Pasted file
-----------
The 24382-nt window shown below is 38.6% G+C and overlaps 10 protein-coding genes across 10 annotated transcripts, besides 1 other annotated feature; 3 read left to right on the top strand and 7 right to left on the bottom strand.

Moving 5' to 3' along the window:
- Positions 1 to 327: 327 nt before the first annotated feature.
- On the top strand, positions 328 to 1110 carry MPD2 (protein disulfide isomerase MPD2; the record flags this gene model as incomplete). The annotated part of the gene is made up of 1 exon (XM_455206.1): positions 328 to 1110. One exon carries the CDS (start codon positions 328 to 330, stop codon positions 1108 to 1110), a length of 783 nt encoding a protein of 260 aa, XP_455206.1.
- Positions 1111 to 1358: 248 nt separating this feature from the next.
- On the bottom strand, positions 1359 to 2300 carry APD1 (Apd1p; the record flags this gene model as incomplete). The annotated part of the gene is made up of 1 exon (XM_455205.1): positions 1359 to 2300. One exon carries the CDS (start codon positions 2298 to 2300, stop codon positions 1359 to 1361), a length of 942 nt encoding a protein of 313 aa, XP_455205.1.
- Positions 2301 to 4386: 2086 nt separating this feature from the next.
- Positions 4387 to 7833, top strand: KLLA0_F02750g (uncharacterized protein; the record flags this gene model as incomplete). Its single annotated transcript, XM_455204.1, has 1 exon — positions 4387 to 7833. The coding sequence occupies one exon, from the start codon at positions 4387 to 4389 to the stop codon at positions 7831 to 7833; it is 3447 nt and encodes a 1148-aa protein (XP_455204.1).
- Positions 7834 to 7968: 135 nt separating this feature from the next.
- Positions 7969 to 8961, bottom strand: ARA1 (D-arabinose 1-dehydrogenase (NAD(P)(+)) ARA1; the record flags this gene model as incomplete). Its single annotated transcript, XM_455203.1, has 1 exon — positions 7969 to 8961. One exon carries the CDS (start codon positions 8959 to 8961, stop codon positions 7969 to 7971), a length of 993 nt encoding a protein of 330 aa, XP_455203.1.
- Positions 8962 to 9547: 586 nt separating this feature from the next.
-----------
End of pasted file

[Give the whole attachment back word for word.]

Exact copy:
The 24382-nt window shown below is 38.6% G+C and overlaps 10 protein-coding genes across 10 annotated transcripts, besides 1 other annotated feature; 3 read left to right on the top strand and 7 right to left on the bottom strand.

Moving 5' to 3' along the window:
- Positions 1 to 327: 327 nt before the first annotated feature.
- On the top strand, positions 328 to 1110 carry MPD2 (protein disulfide isomerase MPD2; the record flags this gene model as incomplete). The annotated part of the gene is made up of 1 exon (XM_455206.1): positions 328 to 1110. One exon carries the CDS (start codon positions 328 to 330, stop codon positions 1108 to 1110), a length of 783 nt encoding a protein of 260 aa, XP_455206.1.
- Positions 1111 to 1358: 248 nt separating this feature from the next.
- On the bottom strand, positions 1359 to 2300 carry APD1 (Apd1p; the record flags this gene model as incomplete). The annotated part of the gene is made up of 1 exon (XM_455205.1): positions 1359 to 2300. One exon carries the CDS (start codon positions 2298 to 2300, stop codon positions 1359 to 1361), a length of 942 nt encoding a protein of 313 aa, XP_455205.1.
- Positions 2301 to 4386: 2086 nt separating this feature from the next.
- Positions 4387 to 7833, top strand: KLLA0_F02750g (uncharacterized protein; the record flags this gene model as incomplete). Its single annotated transcript, XM_455204.1, has 1 exon — positions 4387 to 7833. The coding sequence occupies one exon, from the start codon at positions 4387 to 4389 to the stop codon at positions 7831 to 7833; it is 3447 nt and encodes a 1148-aa protein (XP_455204.1).
- Positions 7834 to 7968: 135 nt separating this feature from the next.
- Positions 7969 to 8961, bottom strand: ARA1 (D-arabinose 1-dehydrogenase (NAD(P)(+)) ARA1; the record flags this gene model as incomplete). Its single annotated transcript, XM_455203.1, has 1 exon — positions 7969 to 8961. One exon carries the CDS (start codon positions 8959 to 8961, stop codon positions 7969 to 7971), a length of 993 nt encoding a protein of 330 aa, XP_455203.1.
- Positions 8962 to 9547: 586 nt separating this feature from the next.